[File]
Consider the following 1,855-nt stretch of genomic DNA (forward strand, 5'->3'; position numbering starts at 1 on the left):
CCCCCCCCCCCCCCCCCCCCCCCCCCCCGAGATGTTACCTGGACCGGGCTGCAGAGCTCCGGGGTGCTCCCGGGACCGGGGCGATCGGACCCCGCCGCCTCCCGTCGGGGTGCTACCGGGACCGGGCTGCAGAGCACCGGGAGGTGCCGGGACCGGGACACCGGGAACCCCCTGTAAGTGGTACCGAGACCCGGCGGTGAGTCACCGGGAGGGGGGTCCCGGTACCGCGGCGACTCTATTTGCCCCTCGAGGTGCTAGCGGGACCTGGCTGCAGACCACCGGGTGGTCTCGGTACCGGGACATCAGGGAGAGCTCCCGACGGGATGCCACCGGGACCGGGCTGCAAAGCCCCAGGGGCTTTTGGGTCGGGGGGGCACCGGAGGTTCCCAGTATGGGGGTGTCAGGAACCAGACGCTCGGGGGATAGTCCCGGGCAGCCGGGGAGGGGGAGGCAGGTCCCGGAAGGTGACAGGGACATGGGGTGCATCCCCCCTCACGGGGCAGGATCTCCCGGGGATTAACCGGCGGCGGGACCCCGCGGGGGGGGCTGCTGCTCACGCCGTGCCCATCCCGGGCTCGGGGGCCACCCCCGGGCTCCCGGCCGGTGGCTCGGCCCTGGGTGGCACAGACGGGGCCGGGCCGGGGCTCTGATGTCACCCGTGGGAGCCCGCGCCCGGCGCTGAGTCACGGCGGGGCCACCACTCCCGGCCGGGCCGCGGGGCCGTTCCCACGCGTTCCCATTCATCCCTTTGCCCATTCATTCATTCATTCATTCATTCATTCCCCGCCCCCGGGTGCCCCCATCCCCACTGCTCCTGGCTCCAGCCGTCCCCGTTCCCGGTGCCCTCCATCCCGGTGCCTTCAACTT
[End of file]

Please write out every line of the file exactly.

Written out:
Consider the following 1,855-nt stretch of genomic DNA (forward strand, 5'->3'; position numbering starts at 1 on the left):
CCCCCCCCCCCCCCCCCCCCCCCCCCCCGAGATGTTACCTGGACCGGGCTGCAGAGCTCCGGGGTGCTCCCGGGACCGGGGCGATCGGACCCCGCCGCCTCCCGTCGGGGTGCTACCGGGACCGGGCTGCAGAGCACCGGGAGGTGCCGGGACCGGGACACCGGGAACCCCCTGTAAGTGGTACCGAGACCCGGCGGTGAGTCACCGGGAGGGGGGTCCCGGTACCGCGGCGACTCTATTTGCCCCTCGAGGTGCTAGCGGGACCTGGCTGCAGACCACCGGGTGGTCTCGGTACCGGGACATCAGGGAGAGCTCCCGACGGGATGCCACCGGGACCGGGCTGCAAAGCCCCAGGGGCTTTTGGGTCGGGGGGGCACCGGAGGTTCCCAGTATGGGGGTGTCAGGAACCAGACGCTCGGGGGATAGTCCCGGGCAGCCGGGGAGGGGGAGGCAGGTCCCGGAAGGTGACAGGGACATGGGGTGCATCCCCCCTCACGGGGCAGGATCTCCCGGGGATTAACCGGCGGCGGGACCCCGCGGGGGGGGCTGCTGCTCACGCCGTGCCCATCCCGGGCTCGGGGGCCACCCCCGGGCTCCCGGCCGGTGGCTCGGCCCTGGGTGGCACAGACGGGGCCGGGCCGGGGCTCTGATGTCACCCGTGGGAGCCCGCGCCCGGCGCTGAGTCACGGCGGGGCCACCACTCCCGGCCGGGCCGCGGGGCCGTTCCCACGCGTTCCCATTCATCCCTTTGCCCATTCATTCATTCATTCATTCATTCATTCCCCGCCCCCGGGTGCCCCCATCCCCACTGCTCCTGGCTCCAGCCGTCCCCGTTCCCGGTGCCCTCCATCCCGGTGCCTTCAACTT